Mary J. Randolph to Ellen W. Randolph Coolidge, 11 June 1827

your letter arrived my dear Sister just as I was preparing to spend this evening in writing to you and in addition to the pleasure of hearing from you again after so long a silence, ( & even mama has neglected us of late) I am rejoiced to have an opportunity of answering it immediately...

George Wythe Randolph to Martha Jefferson Randolph, 13 June 1827

I want to see you very much and I hope I shall in the couse course of a very short time I am beginning to get accustomed to the place from my knowing all the boys at it. and the next letter you wite write I want to know some thing about my going to the south in it. I wish you would send me that...

Cornelia J. Randolph to Virginia J. Randolph Trist, 24 June 1827

I have just heard dear Virginia that Mrs Faulcon (Louisiana Cocke) was going to Albemarle and that she would take letters for us; I am very much tired already with writing I am terribly sleepy but cannot lose so good an opportunity. I would write to Mary but Mary Cary intends to do so, tell her I...

Joseph Coolidge to Nicholas P. Trist, 28 June 1827

My anxiety about the choice of a mathematical professor has led me to ask many questions, of late, of Mr Farrar, and from him I learn that Mr Munroe has written to President Kirkland, desiring him to name any individual whom he thinks peculiarly qualified for the situation: he (Mr Farrar,) also...

Hore Browse Trist to Nicholas P. Trist, 12 July 1827

Your letter to S. B—Came to hand yesterday, & releived us from some anxiety, which an intermission in writing, on your part, unusually long, had given rise to—It was with heartfelt satisfaction that we found you health to be better instead of worse. You have fine times of it, with your...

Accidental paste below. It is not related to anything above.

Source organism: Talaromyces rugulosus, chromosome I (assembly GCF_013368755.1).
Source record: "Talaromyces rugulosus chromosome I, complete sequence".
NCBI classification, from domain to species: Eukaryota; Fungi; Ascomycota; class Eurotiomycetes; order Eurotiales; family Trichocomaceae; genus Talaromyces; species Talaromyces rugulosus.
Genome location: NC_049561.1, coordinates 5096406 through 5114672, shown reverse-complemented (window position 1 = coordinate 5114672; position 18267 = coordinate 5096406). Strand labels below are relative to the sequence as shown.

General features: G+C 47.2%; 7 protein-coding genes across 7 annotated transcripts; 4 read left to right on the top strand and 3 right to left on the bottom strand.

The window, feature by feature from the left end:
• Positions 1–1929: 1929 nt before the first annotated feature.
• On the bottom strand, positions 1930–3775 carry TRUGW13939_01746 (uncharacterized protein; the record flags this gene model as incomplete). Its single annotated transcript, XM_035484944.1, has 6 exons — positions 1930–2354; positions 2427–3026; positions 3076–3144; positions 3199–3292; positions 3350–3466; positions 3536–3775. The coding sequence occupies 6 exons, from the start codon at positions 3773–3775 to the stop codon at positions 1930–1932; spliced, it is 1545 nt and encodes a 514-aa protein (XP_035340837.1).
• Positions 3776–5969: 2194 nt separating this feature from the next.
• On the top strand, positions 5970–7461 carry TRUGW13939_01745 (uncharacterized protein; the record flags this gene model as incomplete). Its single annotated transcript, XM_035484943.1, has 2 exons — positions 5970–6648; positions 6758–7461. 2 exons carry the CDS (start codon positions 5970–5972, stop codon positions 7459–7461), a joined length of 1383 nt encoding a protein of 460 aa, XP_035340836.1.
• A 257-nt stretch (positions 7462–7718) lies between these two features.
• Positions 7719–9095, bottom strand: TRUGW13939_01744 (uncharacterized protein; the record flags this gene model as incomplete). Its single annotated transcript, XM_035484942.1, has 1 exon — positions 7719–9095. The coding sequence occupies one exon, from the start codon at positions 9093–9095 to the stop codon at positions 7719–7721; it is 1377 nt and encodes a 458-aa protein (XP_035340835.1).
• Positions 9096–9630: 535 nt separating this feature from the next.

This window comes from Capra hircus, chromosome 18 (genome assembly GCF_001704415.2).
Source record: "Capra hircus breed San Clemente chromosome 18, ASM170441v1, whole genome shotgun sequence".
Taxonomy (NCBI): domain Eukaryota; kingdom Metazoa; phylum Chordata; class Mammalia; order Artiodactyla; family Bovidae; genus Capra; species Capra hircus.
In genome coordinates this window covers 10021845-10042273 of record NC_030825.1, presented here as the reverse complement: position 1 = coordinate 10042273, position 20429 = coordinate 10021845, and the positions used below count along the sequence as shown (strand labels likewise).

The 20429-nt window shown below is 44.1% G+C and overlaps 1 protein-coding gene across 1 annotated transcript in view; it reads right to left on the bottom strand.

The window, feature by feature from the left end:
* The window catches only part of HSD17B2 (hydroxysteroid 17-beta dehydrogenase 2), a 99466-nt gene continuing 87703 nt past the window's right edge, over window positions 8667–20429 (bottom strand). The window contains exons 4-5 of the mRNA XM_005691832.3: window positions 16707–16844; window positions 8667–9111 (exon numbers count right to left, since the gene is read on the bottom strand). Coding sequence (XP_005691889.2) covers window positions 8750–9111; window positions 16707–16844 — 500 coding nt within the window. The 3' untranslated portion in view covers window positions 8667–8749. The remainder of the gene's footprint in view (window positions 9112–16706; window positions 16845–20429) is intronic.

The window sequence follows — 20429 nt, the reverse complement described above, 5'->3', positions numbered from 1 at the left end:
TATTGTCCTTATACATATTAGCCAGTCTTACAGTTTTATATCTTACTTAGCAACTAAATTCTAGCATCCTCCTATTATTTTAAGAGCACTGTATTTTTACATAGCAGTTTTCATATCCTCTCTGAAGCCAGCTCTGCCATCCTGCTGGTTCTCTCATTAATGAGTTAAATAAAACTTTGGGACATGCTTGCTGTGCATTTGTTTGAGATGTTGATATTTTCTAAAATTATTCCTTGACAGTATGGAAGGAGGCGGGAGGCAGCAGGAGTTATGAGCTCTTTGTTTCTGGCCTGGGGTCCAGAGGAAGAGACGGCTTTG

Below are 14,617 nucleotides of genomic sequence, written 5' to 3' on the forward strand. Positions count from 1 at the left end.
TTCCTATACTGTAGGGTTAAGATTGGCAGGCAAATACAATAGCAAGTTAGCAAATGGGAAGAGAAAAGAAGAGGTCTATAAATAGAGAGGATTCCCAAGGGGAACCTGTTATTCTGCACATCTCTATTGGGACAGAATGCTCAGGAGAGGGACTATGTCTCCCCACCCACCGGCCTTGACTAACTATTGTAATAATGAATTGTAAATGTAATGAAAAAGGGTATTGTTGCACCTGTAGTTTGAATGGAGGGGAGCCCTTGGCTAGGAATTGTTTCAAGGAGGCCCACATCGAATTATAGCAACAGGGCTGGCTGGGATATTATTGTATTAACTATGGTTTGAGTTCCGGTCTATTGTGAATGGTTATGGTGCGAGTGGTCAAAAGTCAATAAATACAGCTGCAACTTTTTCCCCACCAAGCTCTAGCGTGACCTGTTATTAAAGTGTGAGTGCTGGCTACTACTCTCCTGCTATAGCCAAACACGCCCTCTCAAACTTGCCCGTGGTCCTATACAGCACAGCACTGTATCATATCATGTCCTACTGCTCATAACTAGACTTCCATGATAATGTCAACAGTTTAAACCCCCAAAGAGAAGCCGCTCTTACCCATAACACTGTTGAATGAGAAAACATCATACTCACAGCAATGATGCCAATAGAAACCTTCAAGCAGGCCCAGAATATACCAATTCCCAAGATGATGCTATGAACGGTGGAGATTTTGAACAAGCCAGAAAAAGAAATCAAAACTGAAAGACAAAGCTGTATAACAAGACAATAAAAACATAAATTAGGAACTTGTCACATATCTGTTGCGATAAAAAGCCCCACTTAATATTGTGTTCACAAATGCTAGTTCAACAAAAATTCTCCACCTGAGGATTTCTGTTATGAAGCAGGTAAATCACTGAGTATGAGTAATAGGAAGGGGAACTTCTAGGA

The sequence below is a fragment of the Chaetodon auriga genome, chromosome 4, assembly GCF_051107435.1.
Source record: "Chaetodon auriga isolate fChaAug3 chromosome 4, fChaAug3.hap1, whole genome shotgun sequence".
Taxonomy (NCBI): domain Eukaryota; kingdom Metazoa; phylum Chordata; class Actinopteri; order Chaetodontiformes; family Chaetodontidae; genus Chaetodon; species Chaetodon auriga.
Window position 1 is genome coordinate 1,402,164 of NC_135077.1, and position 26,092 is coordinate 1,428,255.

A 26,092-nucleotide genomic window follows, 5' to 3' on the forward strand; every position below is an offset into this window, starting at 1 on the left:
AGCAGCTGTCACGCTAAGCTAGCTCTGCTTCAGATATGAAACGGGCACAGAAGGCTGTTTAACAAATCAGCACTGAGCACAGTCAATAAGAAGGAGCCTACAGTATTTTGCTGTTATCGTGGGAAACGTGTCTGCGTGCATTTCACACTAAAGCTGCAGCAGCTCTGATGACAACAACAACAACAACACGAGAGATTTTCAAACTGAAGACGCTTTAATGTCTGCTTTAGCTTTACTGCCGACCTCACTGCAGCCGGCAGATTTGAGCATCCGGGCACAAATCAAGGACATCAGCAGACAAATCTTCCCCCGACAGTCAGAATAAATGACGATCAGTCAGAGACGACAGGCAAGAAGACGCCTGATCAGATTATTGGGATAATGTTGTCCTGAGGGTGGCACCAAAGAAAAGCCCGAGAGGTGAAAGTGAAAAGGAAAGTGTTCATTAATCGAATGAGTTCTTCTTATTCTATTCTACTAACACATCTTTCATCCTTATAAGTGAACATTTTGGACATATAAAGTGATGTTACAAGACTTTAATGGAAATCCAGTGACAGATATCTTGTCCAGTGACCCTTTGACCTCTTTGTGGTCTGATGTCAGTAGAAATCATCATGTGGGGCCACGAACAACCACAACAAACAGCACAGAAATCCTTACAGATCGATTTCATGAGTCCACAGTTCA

Joseph Coolidge to Nicholas P. Trist, 18 July 1827

I hoped to have heard, this morning, the result of the Trustees meeting—: who is the successful candidate? is it Walker? Since writing in his favor I have heard that Harker and Nulty probably were competitors; there can be no doubt that these men, as mathematicians, are far before Walker—; but...

Mary J. Randolph to Ellen W. Randolph Coolidge, 29 July 1827

it is so long since I have written to mama or yourself my dear Sister that I can scarcely recollect to which of you this letter is due, according to my rule of writing alternately to each of you, but I believe it was to mama that I addressed my last letter. we went up to Monticello Saturday week...

Joseph Coolidge to Nicholas P. Trist, [before 17 Aug. 1827]

I have your letter of Aug 1.many are the complaints which I have made against you, but your pardon is accorded:—so many things occur to me which I should be glad to say to you that I am at a loss to begin—take some of them as they arise. I am glad that you stood upon points with Key —; he is one...

Cornelia J. Randolph to Virginia J. Randolph Trist, 13 Sept. 1827

Mr Gilmer was obliged to stay one day here my dearest Virginia & that gives me an opportunity of writing to you which I will do if it is only to tell you how much I have thought of you all since I left you; every thing else I suppose Martha has told you for she was going to write to you...